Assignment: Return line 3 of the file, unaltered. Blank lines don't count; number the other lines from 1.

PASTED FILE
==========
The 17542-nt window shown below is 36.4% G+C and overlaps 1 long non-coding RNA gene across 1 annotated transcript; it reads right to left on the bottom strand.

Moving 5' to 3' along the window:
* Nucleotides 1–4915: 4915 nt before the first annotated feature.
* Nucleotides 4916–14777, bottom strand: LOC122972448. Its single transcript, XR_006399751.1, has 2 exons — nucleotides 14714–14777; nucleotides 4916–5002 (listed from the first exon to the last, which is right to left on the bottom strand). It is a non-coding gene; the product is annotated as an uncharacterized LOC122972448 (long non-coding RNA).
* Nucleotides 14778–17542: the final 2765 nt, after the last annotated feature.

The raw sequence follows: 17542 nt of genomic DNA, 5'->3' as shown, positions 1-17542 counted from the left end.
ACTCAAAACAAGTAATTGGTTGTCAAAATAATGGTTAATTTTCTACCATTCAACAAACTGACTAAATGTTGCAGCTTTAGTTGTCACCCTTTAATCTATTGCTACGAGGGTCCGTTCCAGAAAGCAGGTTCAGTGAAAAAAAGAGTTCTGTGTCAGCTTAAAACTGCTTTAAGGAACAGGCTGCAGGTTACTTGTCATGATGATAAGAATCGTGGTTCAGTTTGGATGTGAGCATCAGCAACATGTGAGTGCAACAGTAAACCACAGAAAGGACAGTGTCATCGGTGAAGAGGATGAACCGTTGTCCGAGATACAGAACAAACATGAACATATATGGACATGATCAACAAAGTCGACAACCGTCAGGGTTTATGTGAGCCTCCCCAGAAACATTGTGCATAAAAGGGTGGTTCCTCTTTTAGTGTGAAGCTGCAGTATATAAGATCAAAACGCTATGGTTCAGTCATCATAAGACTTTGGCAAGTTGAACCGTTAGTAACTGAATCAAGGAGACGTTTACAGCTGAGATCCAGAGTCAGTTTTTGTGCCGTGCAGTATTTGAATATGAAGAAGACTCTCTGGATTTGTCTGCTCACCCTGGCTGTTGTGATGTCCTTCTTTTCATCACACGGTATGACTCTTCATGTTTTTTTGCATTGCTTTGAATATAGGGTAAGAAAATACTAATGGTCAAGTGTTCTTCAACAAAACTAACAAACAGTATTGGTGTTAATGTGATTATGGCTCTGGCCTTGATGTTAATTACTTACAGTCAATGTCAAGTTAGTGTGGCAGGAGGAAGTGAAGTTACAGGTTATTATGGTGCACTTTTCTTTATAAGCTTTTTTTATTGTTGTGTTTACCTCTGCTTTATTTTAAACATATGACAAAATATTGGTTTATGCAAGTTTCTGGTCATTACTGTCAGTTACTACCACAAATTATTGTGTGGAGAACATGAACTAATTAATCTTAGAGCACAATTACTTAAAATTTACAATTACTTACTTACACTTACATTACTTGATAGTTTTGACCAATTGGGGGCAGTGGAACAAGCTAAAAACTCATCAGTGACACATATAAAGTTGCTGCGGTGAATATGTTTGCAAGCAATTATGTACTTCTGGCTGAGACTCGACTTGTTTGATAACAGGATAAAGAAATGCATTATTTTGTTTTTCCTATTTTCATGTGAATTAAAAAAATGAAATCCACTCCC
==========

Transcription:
* Nucleotides 1–4915: 4915 nt before the first annotated feature.